Aubade (1872) setting Victor Wilder (translator of Wagner's librettos) is lyrical and characterful, and you notice that by this date not only are the songs getting more complex but the piano accompaniments are more interesting. Trois Melodies from the same period, uses a mix of poets (Stella, Hugo, Gautier). Le Fenaison is nicely swaggering, whilst Souvenir and L'Esclave are intimate and intense with a lovely subtlety to the performances.

In 1879 the German publisher Schott produced a group of Lalo's songs under the title Cinq Lieder, quite an unusual move in Germany at the time and a sign of the regard in which they were held. Priere de l'enfant a son reveil is lovely, full of quiet passion. A celle qui part is vibrant and dramatic with a real bravura piano part. Tristesse had an elegiac melancholy to it, with Christoyannis singing with lovely hushed tone. Viens is melancholy again yet full of passion and the final song La Chanson de l'alouette is charm itself with a delicately imaginative piano part.

The last three songs were all written late in Lalo's composing life. Le Chant Breton introduces the oboe of Johannes Grosso into a world which Wagner-influenced and there is a lovely improvisatory freedom to the vocal line. Marine is large scale in conception (even if short in length) and again we are in a finely complex world where Wagner's influence looms. The final song, Le Rouge-gorge provides an interesting link between old and new, its complexity clearly marking its late production but in style there is something of the earlier romances too. These last three songs would definitely seem candidates for far wider dissemination.

The booklet includes an excellent article along with full texts and translations. My only complaint is that you have to work through the article to get the dates of the songs; with such rare repertoire if would have been helpful if the CD contents list had included dates.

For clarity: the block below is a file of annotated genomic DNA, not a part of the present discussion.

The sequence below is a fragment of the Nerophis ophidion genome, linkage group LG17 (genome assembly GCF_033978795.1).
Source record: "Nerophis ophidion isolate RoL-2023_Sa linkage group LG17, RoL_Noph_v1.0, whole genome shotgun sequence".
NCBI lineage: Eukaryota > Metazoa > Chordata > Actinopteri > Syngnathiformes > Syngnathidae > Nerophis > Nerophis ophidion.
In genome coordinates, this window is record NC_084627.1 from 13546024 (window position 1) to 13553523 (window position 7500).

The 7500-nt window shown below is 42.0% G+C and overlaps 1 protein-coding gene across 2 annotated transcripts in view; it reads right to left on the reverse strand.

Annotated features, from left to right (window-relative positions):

Lalo's songs on this disc have immediacy and charm, especially in the performances from Tassis Christoyannis and Jeff Cohen. Like Graham Johnson and Francois Le Roux's 1997 disc of Saint-Saens songs on Hyperion, this disc enables us to appreciate the wide range of development of French song which was taking place in the 19th century. The songs are not all little masterpieces, and do require sympathetic performers, but Tassis Christoyannis and Jeff Cohen really make you want to listen
Edouard Lalo (1823-1892) - L'Ombre de Dieu (1848)
Edouard Lalo (1823-1892) - Adieu au Desert (1848)
Edouard Lalo (1823-1892) - Six Romance populaires de Pierre-Jean de Beranger (1849)
Edouard Lalo (1823-1892) - Le Novice (1849)
Edouard Lalo (1823-1892) - Six Melodies, Op.17 (1856)
Edouard Lalo (1823-1892) - Ballade a la lune (1860)
Edouard Lalo (1823-1892) - Trois Melodies sur des poemes d'Alfred Musset (1870)
Edouard Lalo (1823-1892) - Aubade (1872)
Edouard Lalo (1823-1892) -Trois melodies (1870)
Edouard Lalo (1823-1892) - Cinq Lieder (1879)
Edouard Lalo (1823-1892) - Le chant breton (1884)
Edouard Lalo (1823-1892) - Marine (1884)
Edouard Lalo (1823-1892) - Le Rouge-gorge (1887)
Tassis Christoyannis (baritone)
Jeff Cohen (piano)
Recorded 12-14 January 2014, 27-29 March 2015, Theatre Sain-Bonnet, Bourges
APARTE AP110 2CD's [70:00, 60:00]